As a movie freak and a political junkie, it was inevitable that I would have to see Davis Guggenheims’ latest documentary, An Inconvenient Truth. Now like most people if you had asked me if I wanted to go see a documentary about Al Gore giving a PowerPoint presentation – a man reputed to be so dull his secret service codename was “Al Gore” - I might have said (yawn) no thanks, I need to go have a root canal done at an Amway convention. Fortunately I saw the trailer first, and so was intrigued.
The folks at Sundance and Cannes were intrigued too, where they treated Gore like a rock star and gave the film high honors. But the fact that Guggenheim took what sounds at first blush to be the height of boredom and transformed it into a nail-biter is not why you should see it. It’s not the medium, it’s the message.
By now most people know what the inconvenient truth of the title is. If you haven’t heard, one option you have is to wait a few years and you’ll know. Simply put, it’s this: global warming is real, it’s dangerous, and it’s our fault. There is no debate (or, what there was is over). Ask some scientists – the reputable ones who publish in peer-reviewed journals, not the ones whose paychecks come from petroleum companies – they ALL agree. And most of them can demonstrate that we will reach a tipping point, a point of no return, in just 10 years. In 50 years, well within my children’s lifetimes, the planet will very likely be completely uninhabitable.
But this is not a movie-to-slit-your-wrists-by kind of a message. Though portending horrible and tragic possibilities, the message is one of hope. There is something we can do, and since everything I know revolves around food, I have but the one way to look at it. So here are some food-related things you can do, in that wonderful “be the change you wish to see in the world” kind of way, to stem the tide (quite literally).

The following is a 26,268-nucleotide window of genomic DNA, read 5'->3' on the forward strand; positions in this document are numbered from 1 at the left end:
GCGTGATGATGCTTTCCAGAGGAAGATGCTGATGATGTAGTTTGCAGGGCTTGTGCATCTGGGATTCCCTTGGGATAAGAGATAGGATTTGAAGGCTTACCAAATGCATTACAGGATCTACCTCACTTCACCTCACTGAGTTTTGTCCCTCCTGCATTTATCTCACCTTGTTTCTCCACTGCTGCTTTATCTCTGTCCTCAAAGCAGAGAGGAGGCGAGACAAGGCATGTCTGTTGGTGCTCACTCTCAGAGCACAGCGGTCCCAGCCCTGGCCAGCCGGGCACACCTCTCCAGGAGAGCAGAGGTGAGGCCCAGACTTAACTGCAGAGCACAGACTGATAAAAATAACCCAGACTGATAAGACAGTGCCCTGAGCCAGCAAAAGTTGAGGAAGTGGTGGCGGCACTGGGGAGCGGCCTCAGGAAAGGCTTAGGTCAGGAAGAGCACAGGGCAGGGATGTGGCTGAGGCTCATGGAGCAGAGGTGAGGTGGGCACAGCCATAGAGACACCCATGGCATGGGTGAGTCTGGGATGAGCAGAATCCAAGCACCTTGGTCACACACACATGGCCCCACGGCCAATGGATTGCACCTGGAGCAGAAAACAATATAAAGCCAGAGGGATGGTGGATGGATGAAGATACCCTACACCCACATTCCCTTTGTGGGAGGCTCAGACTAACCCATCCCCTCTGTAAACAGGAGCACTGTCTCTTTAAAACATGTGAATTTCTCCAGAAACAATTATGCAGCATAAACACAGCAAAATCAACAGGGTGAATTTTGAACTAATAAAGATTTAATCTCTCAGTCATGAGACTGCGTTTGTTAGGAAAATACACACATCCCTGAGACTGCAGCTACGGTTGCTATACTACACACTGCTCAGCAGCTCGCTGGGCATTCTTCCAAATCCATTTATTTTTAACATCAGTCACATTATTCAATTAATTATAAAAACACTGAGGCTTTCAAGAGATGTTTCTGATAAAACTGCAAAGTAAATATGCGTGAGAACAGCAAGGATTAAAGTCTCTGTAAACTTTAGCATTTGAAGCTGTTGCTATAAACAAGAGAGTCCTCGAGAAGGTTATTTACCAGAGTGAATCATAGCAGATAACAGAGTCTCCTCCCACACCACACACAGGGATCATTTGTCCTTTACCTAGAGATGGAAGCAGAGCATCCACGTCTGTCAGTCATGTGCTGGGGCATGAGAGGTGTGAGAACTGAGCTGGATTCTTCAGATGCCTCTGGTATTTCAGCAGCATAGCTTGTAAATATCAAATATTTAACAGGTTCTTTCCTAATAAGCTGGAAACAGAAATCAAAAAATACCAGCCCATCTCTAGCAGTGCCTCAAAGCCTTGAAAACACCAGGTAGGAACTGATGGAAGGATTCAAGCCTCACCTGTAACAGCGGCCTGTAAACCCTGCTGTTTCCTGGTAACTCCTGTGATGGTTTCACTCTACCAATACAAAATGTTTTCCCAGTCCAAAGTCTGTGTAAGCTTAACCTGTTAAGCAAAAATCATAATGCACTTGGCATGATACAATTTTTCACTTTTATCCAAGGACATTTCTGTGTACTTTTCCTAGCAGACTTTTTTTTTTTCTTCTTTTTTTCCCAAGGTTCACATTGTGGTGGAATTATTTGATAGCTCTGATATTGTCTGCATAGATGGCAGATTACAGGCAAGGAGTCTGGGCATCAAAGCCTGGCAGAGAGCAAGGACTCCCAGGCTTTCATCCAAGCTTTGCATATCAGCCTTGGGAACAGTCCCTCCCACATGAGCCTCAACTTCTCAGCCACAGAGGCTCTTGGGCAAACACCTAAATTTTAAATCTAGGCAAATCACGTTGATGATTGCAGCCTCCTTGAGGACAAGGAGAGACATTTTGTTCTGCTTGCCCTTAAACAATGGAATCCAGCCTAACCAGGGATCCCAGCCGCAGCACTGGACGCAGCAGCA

•Plant a garden. It doesn’t have to be big; in fact it can start as a window box. But plant it with food you will eat.
•Buy locally. Get your food from someplace nearby. Remember that the average food item in this country travels 1400 miles before it gets to your grocery store shelf. That’s a lot of gas and diesel being burned, which means a lot of carbon dioxide in the atmosphere. See the movie if you don’t know why that’s bad.
•Keep you fridge clean. It costs more and uses more energy to run a dirty fridge, so clean the coils and the shelves. Also, store food toward the bottom when you can’t keep it full.
•Careful with the dishwasher. Use the economy cycle and prop it open to air dry rather than using the heated drying system. You’ll save money too.
•Ride your bike to the farmers’ market. And everywhere else too, if you can.
•Don’t eat fast food. It is designed to be eaten in the car, and Michael Pollan’s book The Omnivore’s Dilemma will explain to you (among many other things) how a meal at McDonald’s uses 3.5 gallons of oil. Think about that next time you read that there have been “billions and billions served.”
Perhaps the most important thing you can do right now is see the movie, and take as man people with you as you can. Tell them all to tell everyone else. Then come election season, ask your candidates whether they saw it and if not why not? What are their opinions of the issue and what are they planning to do about it?
Meanwhile, what are you planning to do about it?